Section 89 of CPC has been inserted to try and see that all the cases which are filed in court need not necessarily be decided by the court itself. Keeping in mind the law’s delays and the limited number of judges which are available, it has now become imperative that resort should be had to ADR mechanism with a view to bring to an end litigation between the parties at any early date. The ADR mechanism as contemplated by section 89 of CPC is arbitration or conciliation or judicial settlement including settlement through Lok Adalat or mediation. Sub-section (2) of Section 89 of CPC refers to different Acts in relation to arbitration, conciliation or settlement through Lok Adalat, but with regard to mediation Section 89(2) (d) of CPC provides that the parties shall follow the procedure as may be prescribed. Section 89 (2) (d) of CPC, therefore, contemplates appropriate rules being framed with regard to mediation.
As can be seen from Section 89 of CPC, its first part uses the word “shall” when it stipulates that the “court shall formulate terms of settlement”. The use of the word “may” in later part of Section 89 of CPC is that where it appears to the court that there exists an element of a settlement which may be acceptable to the parties, they, at the instance of the court, shall be made to apply their mind so as to opt for one or the other of the four ADR methods mentioned in the Section and if the parties do not agree, the court shall refer them to one or the other of the said modes.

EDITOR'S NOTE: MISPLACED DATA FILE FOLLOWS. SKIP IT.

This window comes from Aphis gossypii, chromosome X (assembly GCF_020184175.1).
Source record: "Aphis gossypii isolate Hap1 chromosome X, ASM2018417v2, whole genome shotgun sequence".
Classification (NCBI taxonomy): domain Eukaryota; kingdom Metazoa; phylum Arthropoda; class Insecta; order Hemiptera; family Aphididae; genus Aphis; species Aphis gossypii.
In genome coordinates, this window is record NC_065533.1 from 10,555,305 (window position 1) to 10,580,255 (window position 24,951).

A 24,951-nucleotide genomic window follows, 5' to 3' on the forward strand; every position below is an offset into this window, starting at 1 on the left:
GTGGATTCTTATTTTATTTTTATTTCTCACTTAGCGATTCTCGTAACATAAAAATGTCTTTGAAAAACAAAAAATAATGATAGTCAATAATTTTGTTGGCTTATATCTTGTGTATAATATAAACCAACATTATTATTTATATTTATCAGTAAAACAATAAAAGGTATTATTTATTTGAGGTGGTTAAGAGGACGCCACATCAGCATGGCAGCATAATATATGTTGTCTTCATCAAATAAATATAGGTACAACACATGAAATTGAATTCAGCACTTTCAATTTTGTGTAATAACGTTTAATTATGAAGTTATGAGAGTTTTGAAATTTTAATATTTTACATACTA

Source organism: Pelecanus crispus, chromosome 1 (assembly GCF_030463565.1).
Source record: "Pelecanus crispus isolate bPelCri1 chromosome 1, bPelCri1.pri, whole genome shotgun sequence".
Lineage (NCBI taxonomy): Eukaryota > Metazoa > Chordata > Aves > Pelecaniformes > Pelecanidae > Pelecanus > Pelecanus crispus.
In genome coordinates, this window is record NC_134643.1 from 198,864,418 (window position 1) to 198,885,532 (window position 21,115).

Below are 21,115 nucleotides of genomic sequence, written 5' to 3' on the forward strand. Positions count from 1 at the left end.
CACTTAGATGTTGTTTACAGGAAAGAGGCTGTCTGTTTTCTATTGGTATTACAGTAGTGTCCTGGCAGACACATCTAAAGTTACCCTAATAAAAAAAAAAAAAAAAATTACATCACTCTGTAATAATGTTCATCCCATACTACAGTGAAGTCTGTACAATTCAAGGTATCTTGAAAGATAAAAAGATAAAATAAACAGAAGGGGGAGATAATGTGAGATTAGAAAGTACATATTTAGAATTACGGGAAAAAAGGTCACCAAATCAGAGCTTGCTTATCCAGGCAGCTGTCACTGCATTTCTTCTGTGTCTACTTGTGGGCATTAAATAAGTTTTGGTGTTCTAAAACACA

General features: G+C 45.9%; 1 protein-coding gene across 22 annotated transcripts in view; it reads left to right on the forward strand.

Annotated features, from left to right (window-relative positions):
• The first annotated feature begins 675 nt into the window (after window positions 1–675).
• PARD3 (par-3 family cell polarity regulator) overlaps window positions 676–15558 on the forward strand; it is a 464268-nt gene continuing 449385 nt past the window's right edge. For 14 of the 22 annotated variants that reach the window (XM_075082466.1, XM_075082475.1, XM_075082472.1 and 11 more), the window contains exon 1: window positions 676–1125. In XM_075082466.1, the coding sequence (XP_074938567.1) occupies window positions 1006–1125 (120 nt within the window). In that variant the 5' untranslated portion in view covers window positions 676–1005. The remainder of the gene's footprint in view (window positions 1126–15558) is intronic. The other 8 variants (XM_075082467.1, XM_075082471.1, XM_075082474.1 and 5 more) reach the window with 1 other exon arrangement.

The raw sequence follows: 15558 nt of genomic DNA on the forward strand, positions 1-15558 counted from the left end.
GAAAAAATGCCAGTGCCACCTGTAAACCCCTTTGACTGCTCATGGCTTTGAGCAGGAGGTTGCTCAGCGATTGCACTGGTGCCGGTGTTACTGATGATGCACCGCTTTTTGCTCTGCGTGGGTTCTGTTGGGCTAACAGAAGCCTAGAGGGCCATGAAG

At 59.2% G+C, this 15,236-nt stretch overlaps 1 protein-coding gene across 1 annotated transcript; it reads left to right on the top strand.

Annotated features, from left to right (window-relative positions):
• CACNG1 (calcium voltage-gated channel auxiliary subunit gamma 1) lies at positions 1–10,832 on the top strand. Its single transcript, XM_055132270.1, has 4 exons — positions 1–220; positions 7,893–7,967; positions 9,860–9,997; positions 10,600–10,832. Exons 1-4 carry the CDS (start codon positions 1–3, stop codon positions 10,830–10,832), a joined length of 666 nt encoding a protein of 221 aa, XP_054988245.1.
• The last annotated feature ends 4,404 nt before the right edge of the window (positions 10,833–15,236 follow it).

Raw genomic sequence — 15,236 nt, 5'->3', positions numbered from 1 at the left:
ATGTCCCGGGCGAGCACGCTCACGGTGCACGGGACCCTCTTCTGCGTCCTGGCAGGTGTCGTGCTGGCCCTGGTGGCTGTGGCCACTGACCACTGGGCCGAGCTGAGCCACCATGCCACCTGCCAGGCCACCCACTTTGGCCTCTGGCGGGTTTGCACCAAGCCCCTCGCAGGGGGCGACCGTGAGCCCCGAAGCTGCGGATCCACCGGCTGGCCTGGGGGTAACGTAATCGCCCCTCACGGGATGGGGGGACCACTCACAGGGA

Section 89 of CPC uses both the words “shall” and “may” whereas Order 10 Rule 1-A uses the word “shall” but on harmonious reading of these provisions it becomes clear that the use of the word “may” in Section 89 of CPC only governs the aspect of reformulation of the terms of a possible settlement and its reference to one of ADR methods. There is no conflict. It is evident that what is referred to one of the ADR modes is the dispute which is summarised in the terms of settlement formulated or reformulated in terms of Section 89 of CPC. Section 89 of CPC is provisions in law to facilitate introduction of court annexed ADR. The CPC has clear provisions regarding ADR and the people have started to reap the benefits of the system. Civil court can introduce ADR under the provisions of the Civil Code for settling the disputes.